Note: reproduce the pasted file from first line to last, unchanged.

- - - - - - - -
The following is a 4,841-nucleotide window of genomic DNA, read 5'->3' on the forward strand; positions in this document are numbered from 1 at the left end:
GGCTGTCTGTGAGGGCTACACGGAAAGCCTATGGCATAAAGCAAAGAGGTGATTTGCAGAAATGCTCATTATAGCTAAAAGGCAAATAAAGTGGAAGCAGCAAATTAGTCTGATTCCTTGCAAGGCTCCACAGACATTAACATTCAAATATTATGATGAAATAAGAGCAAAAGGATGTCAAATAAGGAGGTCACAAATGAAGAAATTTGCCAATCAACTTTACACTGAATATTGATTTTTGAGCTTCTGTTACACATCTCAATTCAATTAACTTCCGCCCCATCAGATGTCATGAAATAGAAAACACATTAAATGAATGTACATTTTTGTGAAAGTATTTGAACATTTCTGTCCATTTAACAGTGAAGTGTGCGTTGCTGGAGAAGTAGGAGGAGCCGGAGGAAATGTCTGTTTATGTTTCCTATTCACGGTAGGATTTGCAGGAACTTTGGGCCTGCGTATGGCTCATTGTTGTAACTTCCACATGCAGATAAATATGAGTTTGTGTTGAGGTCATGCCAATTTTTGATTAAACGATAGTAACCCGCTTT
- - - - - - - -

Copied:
The following is a 4,841-nucleotide window of genomic DNA, read 5'->3' on the forward strand; positions in this document are numbered from 1 at the left end:
GGCTGTCTGTGAGGGCTACACGGAAAGCCTATGGCATAAAGCAAAGAGGTGATTTGCAGAAATGCTCATTATAGCTAAAAGGCAAATAAAGTGGAAGCAGCAAATTAGTCTGATTCCTTGCAAGGCTCCACAGACATTAACATTCAAATATTATGATGAAATAAGAGCAAAAGGATGTCAAATAAGGAGGTCACAAATGAAGAAATTTGCCAATCAACTTTACACTGAATATTGATTTTTGAGCTTCTGTTACACATCTCAATTCAATTAACTTCCGCCCCATCAGATGTCATGAAATAGAAAACACATTAAATGAATGTACATTTTTGTGAAAGTATTTGAACATTTCTGTCCATTTAACAGTGAAGTGTGCGTTGCTGGAGAAGTAGGAGGAGCCGGAGGAAATGTCTGTTTATGTTTCCTATTCACGGTAGGATTTGCAGGAACTTTGGGCCTGCGTATGGCTCATTGTTGTAACTTCCACATGCAGATAAATATGAGTTTGTGTTGAGGTCATGCCAATTTTTGATTAAACGATAGTAACCCGCTTT